MP says MRSA is still huge problem
By Rebecca SheppardAN MP claimed last night that the hospital superbug MRSA was still a “massive problem” in Suffolk's hospitals despite the Government insisting the rising tide of cases had been stemmed.
By Rebecca Sheppard
AN MP claimed last night that the hospital superbug MRSA was still a “massive problem” in Suffolk's hospitals despite the Government insisting the rising tide of cases had been stemmed.
Health Protection Agency figures issued yesterday showed the number of MRSA bloodstream infections stabilised between April and September last year.
But a comparison with the same period in 2003 showed every hospital trust in the region, except Addenbrooke's Hospital in Cambridge, had experienced a rise in serious MRSA cases.
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The figures also revealed that two hospital trusts in the region were ranked among the worst in the country over the period April-September last year.
James Paget Healthcare Trust in Gorleston was ranked second from the bottom out of the country's general acute NHS trusts, with an MRSA bloodstream infection rate of 0.32 per 1,000 bed days.
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Addenbrooke's Trust in Cambridge was fourth from the bottom on the national list of “specialist” trusts with an infection rate of 0.36 per 1,000 bed days.
Richard Spring, West Suffolk MP, said: “This is dreadful and the measurement of the statistics leaves something to be desired. It is very, very worrying and people write to me all the time about it.
“There are many countries in Europe that have no bugs at all and ours have just grown and grown. It is still a massive problem - even if it has stabilised, it is still at a high level.”
The six-monthly trust figures from April 2001 are the result of a mandatory methicillin resistant Staphylococcus aureus (MRSA) surveillance system.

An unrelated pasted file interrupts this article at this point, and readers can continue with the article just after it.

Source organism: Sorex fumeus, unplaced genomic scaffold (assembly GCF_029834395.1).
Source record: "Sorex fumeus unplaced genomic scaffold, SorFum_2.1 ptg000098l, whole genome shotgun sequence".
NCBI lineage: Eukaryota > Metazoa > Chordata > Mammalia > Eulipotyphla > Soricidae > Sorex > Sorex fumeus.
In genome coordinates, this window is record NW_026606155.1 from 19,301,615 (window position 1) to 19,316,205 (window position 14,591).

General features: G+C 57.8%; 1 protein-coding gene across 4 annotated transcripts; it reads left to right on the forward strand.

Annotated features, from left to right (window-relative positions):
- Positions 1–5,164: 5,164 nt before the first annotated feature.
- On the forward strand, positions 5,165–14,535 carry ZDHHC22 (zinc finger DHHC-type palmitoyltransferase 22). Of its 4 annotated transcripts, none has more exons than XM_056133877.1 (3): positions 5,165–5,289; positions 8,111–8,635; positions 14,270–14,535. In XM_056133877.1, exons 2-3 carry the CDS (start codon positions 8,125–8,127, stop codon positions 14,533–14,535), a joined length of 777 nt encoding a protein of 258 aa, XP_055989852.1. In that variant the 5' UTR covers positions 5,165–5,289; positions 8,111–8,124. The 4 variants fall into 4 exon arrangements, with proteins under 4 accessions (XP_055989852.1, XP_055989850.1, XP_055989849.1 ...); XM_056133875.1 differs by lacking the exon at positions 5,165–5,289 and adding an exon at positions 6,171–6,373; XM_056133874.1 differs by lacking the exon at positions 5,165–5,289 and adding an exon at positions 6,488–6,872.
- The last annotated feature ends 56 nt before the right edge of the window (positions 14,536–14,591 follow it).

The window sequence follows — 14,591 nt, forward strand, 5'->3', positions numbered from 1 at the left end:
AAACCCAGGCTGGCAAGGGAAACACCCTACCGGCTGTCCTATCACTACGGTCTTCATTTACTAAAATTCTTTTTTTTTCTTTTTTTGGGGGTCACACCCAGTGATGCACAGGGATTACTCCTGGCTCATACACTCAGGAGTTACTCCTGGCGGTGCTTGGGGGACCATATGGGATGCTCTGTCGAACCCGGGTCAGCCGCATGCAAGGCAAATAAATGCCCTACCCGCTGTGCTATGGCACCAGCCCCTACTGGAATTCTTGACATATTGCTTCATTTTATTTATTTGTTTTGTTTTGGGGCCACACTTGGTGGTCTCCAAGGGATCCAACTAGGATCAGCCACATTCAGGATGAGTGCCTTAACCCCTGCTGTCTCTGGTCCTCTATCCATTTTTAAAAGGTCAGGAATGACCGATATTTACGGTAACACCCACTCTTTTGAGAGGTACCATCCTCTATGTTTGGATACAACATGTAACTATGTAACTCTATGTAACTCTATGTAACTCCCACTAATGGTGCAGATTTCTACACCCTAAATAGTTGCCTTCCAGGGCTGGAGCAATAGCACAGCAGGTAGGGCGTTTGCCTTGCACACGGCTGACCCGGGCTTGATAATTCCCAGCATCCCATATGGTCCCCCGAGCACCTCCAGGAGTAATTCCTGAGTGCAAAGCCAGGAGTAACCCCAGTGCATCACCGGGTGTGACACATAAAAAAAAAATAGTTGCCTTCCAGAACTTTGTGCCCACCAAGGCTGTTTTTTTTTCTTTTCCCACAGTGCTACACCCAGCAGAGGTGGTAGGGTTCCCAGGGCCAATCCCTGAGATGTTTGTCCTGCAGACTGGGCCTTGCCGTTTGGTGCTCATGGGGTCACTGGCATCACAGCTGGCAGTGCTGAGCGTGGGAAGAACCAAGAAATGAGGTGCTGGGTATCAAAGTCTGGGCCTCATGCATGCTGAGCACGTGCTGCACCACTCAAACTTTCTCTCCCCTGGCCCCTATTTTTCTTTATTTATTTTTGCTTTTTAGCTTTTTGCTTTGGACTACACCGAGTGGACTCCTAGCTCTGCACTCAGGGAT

The Department of Health said they reflected the burden of serious infections associated with MRSA bacteraemia - which are reported after detection in a blood sample - and not all MRSA infections.
According to figures, the number of MRSA bloodstream infections at Addenbrooke's Hospital, Cambridge, rose from 59 in October 2003 to March 2004, to 62 in April to September 2004.
The number of cases at James Paget Hospital, Gorleston, rose from 18 to 28 over the same period, but stayed the same at 23 at West Suffolk Hospital, Bury St Edmunds, and fell from 31 to 23 at Ipswich Hospital.
Gwen Collins, director of nursing at Ipswich Hospitals Trust, said: “We are very pleased with the falling rate of MRSA at our hospital, but recognise that we still have a way to go. This achievement is down to the dedication of staff.”
A spokesman for West Suffolk Hospitals Trust said its latest data for September to December 2004 showed there had been only eight cases of the bug.
“We are pleased to see in the most recent quarter's figures a reduction in the number of cases of MRSA and we are sure increased training, hygiene procedures and general vigilance is playing a big part in that,” he added.
“However, the fight goes on and we do not relax. We continue to bring in new measures to make people even more aware of maintaining hygiene levels.”
A spokeswoman for Addenbrooke's Trust said: “Infection control is something that we take very seriously at Addenbrooke's and everyone - staff, patients, visitors - has been working hard to help fight infection.
“We are pleased to say that our latest figures show that there has been no significant increase in the number of MRSA infections in the bloodstream, and we are managing to stabilise the rate of MRSA infection.”
Dr Tony Hegarty, director of infection control at James Paget Healthcare Trust, said: “The trust was doing very well to reduce the number of MRSA bacteraemias until last summer when the numbers started to rise again.
“However, we recognised there was a problem and started looking in depth at every case. Having put in place measures to prevent a further rise, we have seen a dramatic fall in the numbers reported which is a trend in the right direction.”
Nationally, the figures showed that from April to September last year 3,519 NHS patients in England were infected with MRSA, compared with 3,940 in the previous six months and 3,598 in the same period of 2001.
The Government also announced a new rapid swab technique to step up the fight against the antibiotic-resistant bug, which will identify patients coming into hospitals with MRSA within two hours rather than several days.